The Illusion of Multitasking (Part II): Taking Action and Making Changes

by - August 20, 2018

Last time in Daily Motivation, we talked about why multitasking is not effective and why it's time to let go of it. Being aware of it, now we can take some action - you can change the ingrained habit of multitasking by applying a few simple techniques. Yet regardless of how easy they may seem, don't forget that it all depends on your desire to change.

The key to performing any task well is directing and sustaining our attention on it. When we are working on something and reach a point where we are tired, getting hungry, or stumble on some difficulty, our attention tends to wander. We decide that it would be good for us to focus our minds on another task and get back to the previous one in spontaneous intervals. But this habit creates disruption in our attention span and it's way more difficult to reach the same level of focus before we introduce another task. The solution is to try having only one project, word document, email or programme open. Only one. I know that many of you are now going to say "But my job is so much more complex!". I hear you, but before you reject this idea, have a moment to really think about what you can let go of, okay? There must be something you can drop off the "multitasking" mode you've been living in. Try starting small and see how it goes.

The most efficient way to deal with a range of tasks quicker is to be systematic with your time. It's not about switching between demands at once, but having a really good look at your task list and creating a flexible system. Dedicate a realistic amount of time for the performance of each item on your list and prioritise them based on importance. Now here's how the flexibility comes into play - your day is not always the same, sometimes things come up unexpectedly and you have to adapt. Rather than assigning a time of the day for the completion of each task, only assign how long you think it takes you to do it. This way you can go through your list intuitively, one morning you may feel more drawn to communicate - hit up your inbox, next week you may crave more quiet time - here comes writing that long project you've been postponing. We are intuitive beings, we do what we feel like anyway, so why not implement it into your work schedule? Working on what we feel more in-tune with can only help us sustain our attention for longer and improve our wellbeing.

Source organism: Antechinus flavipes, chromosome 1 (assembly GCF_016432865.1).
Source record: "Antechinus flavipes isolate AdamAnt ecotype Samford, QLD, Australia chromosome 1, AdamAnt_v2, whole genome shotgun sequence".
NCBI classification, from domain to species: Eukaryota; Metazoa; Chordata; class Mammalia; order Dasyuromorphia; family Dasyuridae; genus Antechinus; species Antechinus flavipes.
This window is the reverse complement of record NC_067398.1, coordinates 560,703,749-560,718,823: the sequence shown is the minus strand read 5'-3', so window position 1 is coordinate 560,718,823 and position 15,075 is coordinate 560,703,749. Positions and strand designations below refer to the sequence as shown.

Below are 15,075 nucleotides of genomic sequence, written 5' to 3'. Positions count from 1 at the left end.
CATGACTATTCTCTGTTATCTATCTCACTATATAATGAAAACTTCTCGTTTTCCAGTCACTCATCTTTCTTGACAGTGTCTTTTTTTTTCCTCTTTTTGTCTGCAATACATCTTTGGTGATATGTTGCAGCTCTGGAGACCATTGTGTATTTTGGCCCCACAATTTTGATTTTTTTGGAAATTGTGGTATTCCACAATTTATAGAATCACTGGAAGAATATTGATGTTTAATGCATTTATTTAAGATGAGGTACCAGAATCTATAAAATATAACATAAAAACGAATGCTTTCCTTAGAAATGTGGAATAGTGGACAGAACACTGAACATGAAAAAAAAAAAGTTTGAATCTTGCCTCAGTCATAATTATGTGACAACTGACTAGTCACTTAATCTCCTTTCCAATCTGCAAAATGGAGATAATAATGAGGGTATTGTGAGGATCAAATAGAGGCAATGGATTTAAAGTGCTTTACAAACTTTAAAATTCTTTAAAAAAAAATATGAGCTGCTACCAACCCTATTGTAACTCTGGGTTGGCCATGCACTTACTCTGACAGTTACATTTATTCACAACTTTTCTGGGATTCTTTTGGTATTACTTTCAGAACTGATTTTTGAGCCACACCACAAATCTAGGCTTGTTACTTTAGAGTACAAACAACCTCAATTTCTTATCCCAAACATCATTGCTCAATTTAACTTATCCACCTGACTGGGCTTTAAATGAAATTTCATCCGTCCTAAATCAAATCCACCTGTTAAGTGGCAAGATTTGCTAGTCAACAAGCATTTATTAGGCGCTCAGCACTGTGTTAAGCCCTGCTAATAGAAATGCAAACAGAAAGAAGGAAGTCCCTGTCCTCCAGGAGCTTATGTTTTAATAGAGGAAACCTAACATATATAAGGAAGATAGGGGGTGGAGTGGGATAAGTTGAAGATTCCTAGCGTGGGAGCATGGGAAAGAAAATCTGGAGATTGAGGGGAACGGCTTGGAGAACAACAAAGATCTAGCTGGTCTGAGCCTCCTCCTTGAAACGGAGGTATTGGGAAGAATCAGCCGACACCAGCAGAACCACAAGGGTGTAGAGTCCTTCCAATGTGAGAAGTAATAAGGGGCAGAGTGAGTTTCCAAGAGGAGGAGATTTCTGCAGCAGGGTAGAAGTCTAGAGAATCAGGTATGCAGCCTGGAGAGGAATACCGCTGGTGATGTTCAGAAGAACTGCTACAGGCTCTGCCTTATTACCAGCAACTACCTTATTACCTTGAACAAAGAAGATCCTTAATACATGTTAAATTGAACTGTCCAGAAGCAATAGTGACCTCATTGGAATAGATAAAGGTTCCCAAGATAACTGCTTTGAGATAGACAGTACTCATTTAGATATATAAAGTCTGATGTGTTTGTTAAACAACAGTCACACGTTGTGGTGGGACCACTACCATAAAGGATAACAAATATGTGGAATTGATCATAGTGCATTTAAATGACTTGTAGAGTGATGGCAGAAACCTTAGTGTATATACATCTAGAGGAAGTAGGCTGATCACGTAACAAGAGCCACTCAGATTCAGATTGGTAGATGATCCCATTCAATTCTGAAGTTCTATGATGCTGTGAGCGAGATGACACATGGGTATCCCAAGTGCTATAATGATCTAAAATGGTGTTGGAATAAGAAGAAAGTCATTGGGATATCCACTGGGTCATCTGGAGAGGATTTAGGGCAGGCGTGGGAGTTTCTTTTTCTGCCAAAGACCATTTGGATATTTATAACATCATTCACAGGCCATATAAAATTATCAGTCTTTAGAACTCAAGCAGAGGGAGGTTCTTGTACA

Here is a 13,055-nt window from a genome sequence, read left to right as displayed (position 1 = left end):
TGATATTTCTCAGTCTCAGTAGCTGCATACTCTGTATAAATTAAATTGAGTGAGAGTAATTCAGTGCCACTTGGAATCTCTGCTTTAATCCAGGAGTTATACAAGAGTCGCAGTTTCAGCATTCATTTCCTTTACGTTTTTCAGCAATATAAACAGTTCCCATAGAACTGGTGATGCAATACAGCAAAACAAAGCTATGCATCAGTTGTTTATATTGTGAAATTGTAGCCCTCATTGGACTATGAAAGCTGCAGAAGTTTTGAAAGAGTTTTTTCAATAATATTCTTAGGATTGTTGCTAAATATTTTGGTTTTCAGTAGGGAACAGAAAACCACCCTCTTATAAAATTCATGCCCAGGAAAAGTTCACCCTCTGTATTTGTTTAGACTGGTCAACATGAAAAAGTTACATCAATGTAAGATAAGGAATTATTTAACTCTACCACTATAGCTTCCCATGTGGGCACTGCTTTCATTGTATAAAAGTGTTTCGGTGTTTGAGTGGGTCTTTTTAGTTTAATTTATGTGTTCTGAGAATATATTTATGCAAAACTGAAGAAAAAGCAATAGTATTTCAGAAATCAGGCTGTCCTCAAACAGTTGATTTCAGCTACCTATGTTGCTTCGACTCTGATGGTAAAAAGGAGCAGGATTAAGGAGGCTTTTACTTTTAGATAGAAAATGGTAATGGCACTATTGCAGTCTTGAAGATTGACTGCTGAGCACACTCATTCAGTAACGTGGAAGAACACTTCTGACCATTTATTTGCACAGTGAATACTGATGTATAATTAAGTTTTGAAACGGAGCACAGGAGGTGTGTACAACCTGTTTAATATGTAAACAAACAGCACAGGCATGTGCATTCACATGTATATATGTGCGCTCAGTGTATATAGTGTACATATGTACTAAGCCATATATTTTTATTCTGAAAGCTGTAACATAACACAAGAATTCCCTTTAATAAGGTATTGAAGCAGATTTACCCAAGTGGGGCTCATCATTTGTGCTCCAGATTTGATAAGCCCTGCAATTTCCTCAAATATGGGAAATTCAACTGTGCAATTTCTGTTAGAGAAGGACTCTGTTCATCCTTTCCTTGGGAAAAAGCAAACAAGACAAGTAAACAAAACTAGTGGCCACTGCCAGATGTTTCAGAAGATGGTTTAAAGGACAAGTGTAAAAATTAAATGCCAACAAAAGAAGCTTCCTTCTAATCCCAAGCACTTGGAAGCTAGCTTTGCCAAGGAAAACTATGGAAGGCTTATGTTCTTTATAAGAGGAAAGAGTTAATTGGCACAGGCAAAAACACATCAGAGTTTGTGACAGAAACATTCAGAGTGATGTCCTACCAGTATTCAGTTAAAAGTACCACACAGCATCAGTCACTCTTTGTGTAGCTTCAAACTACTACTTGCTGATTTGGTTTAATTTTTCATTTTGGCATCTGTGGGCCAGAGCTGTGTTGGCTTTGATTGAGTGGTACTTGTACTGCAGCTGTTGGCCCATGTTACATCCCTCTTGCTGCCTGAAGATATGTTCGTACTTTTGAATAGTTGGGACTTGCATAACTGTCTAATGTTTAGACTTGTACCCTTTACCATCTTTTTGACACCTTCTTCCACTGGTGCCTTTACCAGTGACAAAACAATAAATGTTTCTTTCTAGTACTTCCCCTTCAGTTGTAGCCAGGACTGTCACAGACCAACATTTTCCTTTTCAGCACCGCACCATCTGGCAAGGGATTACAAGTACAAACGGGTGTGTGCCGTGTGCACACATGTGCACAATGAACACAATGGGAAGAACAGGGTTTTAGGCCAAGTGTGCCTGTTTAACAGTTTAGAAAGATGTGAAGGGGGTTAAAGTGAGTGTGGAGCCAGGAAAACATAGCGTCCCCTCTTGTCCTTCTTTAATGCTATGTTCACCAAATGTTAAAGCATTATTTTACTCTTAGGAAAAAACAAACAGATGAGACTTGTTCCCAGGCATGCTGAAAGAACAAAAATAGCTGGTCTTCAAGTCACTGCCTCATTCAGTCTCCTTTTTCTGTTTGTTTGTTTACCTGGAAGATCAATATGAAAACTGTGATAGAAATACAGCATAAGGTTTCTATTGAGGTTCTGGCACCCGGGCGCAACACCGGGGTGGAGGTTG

Our bodies send us signals all the time, but we spend too much of it thinking of what we have to do to pay attention to them. Your body is going to indicate that you are feeling distracted before you even realise it. You may feel tension in your shoulders or restlessness in your legs and hands, signalling that you are not feeling quite focus-ready to do the task at hand. It might be that your stomach is rumbling and your attention is more towards glancing at the time and wondering what's for lunch. Instead of ignoring how your body feels, work alongside with it - give it a five-minute rest, stretch or take your lunch break earlier. Then you can return to your task and feel more in-sync with it. This way, you won't feel compelled to introduce another activity in between that will only create the illusion of "doing more".

If you are prone to checking emails as you go throughout the day, you may need to reconsider it. Looking at upcoming emails (even if you don't intent to respond) while performing a task is a recipe for distraction. Dedicate a specific time slot for opening emails and stick to it. If you are able to, schedule your calls around the time where you do the rest of your correspondence so you have a more flowing transition between tasks.

I hope you have a day of ease!

In Daily Motivation we will lead the fight to stay motivated, whether it's about your job, the boring tasks you have to deal with, the workplace-built intolerance, finding the strength and time for your real passions, follow what truly makes you happy, or just live and wake up without the daunting feeling of having to go through another rushed day.

Previously on Daily Motivation - The Illusion of Multitasking (Part I) - Why It's Time to Let it Go

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